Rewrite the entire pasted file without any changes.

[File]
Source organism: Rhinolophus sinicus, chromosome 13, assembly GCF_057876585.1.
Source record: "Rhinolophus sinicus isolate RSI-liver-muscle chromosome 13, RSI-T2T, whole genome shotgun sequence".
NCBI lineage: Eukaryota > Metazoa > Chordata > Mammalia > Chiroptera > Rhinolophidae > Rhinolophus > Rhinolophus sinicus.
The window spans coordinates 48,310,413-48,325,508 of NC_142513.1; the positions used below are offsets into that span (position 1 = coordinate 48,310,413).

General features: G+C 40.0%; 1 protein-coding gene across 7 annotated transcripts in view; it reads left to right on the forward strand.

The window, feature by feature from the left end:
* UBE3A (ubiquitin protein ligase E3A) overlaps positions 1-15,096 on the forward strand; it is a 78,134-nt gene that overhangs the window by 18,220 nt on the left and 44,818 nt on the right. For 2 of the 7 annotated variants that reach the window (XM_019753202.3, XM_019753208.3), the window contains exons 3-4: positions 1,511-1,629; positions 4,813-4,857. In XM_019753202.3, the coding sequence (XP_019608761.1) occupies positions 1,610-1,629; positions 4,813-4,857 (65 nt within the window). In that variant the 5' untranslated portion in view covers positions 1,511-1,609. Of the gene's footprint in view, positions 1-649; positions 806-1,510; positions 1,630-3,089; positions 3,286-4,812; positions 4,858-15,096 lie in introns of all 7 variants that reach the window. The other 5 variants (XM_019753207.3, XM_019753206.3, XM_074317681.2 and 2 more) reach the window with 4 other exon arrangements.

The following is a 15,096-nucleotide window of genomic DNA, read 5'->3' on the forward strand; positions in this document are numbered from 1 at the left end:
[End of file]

Source organism: Rhinolophus sinicus, chromosome 13, assembly GCF_057876585.1.
Source record: "Rhinolophus sinicus isolate RSI-liver-muscle chromosome 13, RSI-T2T, whole genome shotgun sequence".
NCBI lineage: Eukaryota > Metazoa > Chordata > Mammalia > Chiroptera > Rhinolophidae > Rhinolophus > Rhinolophus sinicus.
The window spans coordinates 48,310,413-48,325,508 of NC_142513.1; the positions used below are offsets into that span (position 1 = coordinate 48,310,413).

General features: G+C 40.0%; 1 protein-coding gene across 7 annotated transcripts in view; it reads left to right on the forward strand.

The window, feature by feature from the left end:
* UBE3A (ubiquitin protein ligase E3A) overlaps positions 1-15,096 on the forward strand; it is a 78,134-nt gene that overhangs the window by 18,220 nt on the left and 44,818 nt on the right. For 2 of the 7 annotated variants that reach the window (XM_019753202.3, XM_019753208.3), the window contains exons 3-4: positions 1,511-1,629; positions 4,813-4,857. In XM_019753202.3, the coding sequence (XP_019608761.1) occupies positions 1,610-1,629; positions 4,813-4,857 (65 nt within the window). In that variant the 5' untranslated portion in view covers positions 1,511-1,609. Of the gene's footprint in view, positions 1-649; positions 806-1,510; positions 1,630-3,089; positions 3,286-4,812; positions 4,858-15,096 lie in introns of all 7 variants that reach the window. The other 5 variants (XM_019753207.3, XM_019753206.3, XM_074317681.2 and 2 more) reach the window with 4 other exon arrangements.

The following is a 15,096-nucleotide window of genomic DNA, read 5'->3' on the forward strand; positions in this document are numbered from 1 at the left end: